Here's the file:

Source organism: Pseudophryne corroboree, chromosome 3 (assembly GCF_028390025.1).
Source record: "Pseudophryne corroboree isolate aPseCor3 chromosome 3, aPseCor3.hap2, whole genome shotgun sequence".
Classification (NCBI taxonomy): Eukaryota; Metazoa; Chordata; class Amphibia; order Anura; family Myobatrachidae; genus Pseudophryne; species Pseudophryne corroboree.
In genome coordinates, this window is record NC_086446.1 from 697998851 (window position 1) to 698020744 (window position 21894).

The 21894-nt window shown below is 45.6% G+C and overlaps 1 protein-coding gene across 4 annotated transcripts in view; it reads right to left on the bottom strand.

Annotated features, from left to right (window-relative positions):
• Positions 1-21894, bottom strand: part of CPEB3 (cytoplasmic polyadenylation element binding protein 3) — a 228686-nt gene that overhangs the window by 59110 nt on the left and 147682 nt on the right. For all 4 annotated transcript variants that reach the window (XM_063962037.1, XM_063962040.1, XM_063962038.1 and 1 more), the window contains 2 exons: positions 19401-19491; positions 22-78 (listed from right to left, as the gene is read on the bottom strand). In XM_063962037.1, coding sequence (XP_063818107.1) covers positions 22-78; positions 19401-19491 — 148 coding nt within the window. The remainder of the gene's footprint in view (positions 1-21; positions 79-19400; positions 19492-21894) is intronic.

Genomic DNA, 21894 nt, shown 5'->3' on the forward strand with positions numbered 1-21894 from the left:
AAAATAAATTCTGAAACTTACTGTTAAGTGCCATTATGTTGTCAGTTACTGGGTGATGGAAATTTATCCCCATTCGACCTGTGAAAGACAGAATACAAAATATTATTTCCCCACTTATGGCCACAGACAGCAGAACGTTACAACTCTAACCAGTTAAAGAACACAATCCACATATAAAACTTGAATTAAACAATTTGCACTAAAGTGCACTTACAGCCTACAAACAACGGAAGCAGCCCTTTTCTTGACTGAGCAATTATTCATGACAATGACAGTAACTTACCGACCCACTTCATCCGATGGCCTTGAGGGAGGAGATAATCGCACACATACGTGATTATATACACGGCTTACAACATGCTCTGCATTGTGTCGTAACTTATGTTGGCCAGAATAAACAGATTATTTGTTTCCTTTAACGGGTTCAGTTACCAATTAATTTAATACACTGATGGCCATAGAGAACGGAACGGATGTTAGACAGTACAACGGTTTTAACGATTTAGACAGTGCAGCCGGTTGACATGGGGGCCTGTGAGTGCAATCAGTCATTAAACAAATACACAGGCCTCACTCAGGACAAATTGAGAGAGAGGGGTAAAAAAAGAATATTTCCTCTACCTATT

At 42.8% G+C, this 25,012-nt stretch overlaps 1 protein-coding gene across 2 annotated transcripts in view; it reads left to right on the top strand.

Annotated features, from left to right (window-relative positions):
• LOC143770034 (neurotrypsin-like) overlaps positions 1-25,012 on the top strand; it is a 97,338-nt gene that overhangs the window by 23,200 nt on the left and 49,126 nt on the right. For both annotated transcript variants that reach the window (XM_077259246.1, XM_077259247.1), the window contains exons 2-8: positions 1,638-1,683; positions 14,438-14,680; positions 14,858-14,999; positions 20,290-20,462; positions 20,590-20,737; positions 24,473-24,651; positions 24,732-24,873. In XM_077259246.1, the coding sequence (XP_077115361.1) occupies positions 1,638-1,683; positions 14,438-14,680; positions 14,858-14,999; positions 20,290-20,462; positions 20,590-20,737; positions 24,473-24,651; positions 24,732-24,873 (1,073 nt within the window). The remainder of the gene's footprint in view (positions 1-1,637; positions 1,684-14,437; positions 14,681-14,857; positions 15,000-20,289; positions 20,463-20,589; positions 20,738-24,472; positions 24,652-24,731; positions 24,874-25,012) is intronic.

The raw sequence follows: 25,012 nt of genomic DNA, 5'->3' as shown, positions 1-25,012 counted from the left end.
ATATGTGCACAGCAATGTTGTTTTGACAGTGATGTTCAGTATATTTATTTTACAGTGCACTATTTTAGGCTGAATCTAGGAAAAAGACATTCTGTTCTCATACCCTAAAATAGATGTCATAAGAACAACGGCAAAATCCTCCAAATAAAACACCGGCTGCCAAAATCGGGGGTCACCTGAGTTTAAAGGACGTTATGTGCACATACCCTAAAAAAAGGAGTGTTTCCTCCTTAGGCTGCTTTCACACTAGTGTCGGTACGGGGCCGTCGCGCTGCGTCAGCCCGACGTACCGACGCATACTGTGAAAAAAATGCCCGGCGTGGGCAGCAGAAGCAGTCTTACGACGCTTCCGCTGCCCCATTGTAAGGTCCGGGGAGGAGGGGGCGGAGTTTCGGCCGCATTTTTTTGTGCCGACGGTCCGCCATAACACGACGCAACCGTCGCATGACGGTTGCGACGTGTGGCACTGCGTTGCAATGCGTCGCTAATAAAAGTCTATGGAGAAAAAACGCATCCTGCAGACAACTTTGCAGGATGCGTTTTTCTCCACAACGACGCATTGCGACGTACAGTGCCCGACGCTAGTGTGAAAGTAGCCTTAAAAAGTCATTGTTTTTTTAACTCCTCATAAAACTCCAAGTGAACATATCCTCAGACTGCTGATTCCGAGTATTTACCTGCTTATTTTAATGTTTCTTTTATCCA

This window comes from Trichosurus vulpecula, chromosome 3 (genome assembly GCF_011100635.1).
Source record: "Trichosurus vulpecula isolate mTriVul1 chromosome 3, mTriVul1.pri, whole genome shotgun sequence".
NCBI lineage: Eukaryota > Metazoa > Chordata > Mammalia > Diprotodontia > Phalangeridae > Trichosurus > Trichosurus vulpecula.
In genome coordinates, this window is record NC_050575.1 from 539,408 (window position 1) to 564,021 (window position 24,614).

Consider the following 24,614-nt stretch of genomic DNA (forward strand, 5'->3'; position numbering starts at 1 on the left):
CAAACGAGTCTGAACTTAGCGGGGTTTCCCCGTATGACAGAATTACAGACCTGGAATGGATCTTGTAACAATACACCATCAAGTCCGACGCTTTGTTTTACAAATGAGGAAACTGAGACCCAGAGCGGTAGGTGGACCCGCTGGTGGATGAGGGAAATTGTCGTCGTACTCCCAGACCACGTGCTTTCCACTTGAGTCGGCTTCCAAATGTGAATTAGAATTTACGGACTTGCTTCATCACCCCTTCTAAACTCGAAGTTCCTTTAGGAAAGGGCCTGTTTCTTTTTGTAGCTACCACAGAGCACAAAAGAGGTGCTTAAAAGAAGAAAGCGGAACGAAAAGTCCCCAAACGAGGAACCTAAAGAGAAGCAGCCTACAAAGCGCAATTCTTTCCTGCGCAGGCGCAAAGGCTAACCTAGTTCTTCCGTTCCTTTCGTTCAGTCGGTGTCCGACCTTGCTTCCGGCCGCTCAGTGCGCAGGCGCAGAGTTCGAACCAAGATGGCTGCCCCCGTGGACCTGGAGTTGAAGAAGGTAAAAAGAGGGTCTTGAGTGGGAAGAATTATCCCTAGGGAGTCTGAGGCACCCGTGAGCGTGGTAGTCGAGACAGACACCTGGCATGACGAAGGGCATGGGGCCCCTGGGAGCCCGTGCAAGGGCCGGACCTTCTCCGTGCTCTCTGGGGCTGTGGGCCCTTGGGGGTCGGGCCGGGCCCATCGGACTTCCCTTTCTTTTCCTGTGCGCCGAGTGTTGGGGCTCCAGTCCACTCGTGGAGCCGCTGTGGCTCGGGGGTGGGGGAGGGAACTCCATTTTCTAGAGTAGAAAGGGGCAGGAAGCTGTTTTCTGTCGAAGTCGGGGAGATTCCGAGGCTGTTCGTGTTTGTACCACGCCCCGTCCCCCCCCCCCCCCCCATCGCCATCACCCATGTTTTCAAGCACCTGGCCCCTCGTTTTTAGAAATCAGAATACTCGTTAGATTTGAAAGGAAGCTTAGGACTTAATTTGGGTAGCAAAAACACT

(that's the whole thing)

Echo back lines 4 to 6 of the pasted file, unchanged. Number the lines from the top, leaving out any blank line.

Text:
In genome coordinates, this window is record NC_086446.1 from 697998851 (window position 1) to 698020744 (window position 21894).

The 21894-nt window shown below is 45.6% G+C and overlaps 1 protein-coding gene across 4 annotated transcripts in view; it reads right to left on the bottom strand.

Annotated features, from left to right (window-relative positions):